A study published in the Annals of Internal Medicine concluded that “the median age of survival [is] 10 years higher [for CF patients] in Canada than the United States.”
If you’re wrapped up in the world of cystic fibrosis news like I am then you’ve probably seen this study floating around the Internet for the past 18 hours.
If not, I’m here to enlighten you and offer a few thoughts while you’re snowed in, because I’m an American living with cystic fibrosis who apparently has 10 less years to live (that’s a joke… relax).
For the most recent years, 2009 through 2013, the median age of survival [for CF patients] has been 50.9 years in Canada, compared with just 40.6 years in the US. In particular, rates of Canadian males dying at older ages grew significantly faster than those of US males, while no differences in rates were seen among females.
This is a pretty dramatic conclusion, and for the record, I f*cking love Canada – the birthplace of hockey and curling (side note: if you ever get the chance to visit Quebec City, definitely go for it, but brush up on your français before heading north) – but I also want remind you how I feel about Life Expectancy in CF:
…the life expectancy stat and the positive way that it is purported to be used, neglects to take into account the people living with cystic fibrosis.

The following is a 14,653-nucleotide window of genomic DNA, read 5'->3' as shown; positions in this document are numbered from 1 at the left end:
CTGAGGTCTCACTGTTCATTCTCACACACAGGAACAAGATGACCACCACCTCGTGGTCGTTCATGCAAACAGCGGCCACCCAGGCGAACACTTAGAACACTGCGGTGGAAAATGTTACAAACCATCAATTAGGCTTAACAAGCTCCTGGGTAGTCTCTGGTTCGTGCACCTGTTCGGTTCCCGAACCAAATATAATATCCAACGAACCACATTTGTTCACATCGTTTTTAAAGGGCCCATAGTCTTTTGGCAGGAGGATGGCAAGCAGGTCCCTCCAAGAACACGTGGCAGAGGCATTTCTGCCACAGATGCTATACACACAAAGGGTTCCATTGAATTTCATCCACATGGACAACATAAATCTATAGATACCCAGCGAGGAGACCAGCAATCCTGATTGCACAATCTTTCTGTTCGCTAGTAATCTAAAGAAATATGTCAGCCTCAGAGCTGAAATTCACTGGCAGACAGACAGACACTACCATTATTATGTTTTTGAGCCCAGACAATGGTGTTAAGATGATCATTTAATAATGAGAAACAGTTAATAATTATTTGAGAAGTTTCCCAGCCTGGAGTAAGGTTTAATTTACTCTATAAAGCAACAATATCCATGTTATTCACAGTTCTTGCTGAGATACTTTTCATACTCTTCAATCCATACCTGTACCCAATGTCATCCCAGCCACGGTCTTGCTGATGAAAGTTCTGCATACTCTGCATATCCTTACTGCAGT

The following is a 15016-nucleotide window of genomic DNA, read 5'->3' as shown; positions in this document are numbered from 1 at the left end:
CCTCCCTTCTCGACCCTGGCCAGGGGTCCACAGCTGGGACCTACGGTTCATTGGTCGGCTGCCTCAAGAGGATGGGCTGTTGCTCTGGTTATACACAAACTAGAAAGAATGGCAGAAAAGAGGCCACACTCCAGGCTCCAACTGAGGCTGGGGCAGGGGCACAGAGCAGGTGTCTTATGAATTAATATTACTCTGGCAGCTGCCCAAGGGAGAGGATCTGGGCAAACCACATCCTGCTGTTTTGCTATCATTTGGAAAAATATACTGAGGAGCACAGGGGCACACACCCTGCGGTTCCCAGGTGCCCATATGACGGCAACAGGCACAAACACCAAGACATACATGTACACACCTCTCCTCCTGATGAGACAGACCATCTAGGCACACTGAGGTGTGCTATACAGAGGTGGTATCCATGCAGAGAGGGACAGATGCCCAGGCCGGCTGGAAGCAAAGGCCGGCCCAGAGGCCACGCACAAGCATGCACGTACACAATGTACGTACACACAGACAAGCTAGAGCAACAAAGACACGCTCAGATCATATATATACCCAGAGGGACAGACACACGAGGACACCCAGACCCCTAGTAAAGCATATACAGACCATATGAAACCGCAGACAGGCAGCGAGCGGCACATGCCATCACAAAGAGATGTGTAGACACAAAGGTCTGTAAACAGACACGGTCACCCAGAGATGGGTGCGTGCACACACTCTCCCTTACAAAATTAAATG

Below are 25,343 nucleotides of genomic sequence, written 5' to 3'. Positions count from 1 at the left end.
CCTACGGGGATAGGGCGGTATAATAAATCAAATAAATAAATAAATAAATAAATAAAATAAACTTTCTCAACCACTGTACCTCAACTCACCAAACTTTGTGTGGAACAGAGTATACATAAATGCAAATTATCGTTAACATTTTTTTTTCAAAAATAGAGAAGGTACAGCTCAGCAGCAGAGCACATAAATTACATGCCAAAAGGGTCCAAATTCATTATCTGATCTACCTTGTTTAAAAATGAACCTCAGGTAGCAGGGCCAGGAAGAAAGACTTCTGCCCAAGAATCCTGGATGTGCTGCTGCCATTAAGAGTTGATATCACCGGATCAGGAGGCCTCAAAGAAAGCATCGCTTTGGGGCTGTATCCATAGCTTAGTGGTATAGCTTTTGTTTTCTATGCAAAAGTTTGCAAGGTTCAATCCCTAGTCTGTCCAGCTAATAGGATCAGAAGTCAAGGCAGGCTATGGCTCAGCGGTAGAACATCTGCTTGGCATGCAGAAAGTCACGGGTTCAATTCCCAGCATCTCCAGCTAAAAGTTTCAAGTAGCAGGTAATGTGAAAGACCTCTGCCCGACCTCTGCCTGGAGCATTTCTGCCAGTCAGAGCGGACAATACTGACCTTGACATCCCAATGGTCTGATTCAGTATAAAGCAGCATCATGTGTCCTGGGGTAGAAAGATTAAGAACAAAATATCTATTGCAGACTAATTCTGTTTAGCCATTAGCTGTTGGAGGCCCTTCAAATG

Needless to say this has peaked my interest. I’m really aiming to read between the lines here.
But enough of me…. Dr. Anne Stephenson of the study says:
“The reasons for the survival gap is definitely multifactorial and not based on one factor alone…We hypothesize that three factors may be playing a role in the survival gap: lung transplantation; differences in the two health care systems; the differential approach to nutrition in the 1970s that started first in Canada,”
Essentially the Canadian approach to treating CF has been different from the American school of thought for quite awhile.
In Canada people with CF have an easier path to the transplant because of the way we (Americans) list people for Lung Transplant. It’s a little complex, but the study basically suggests that when the US switched to it’s current way of listing patients for transplant in 2005, the survival margin between Canadian and US patients grew.
Canadians with CF also have a different path to health insurance. I don’t aim to politicize this, but I do think that people with cystic fibrosis, or any genetic ailment for that matter, have an inherent right to healthcare. It’s not like people with CF have smoked cigarettes for their entire lives and are now suddenly paying for it. We were born without a choice in the matter. In Canada, that right to healthcare for people with CF is guaranteed, and it’s certainly difficult to overlook the impact that may have.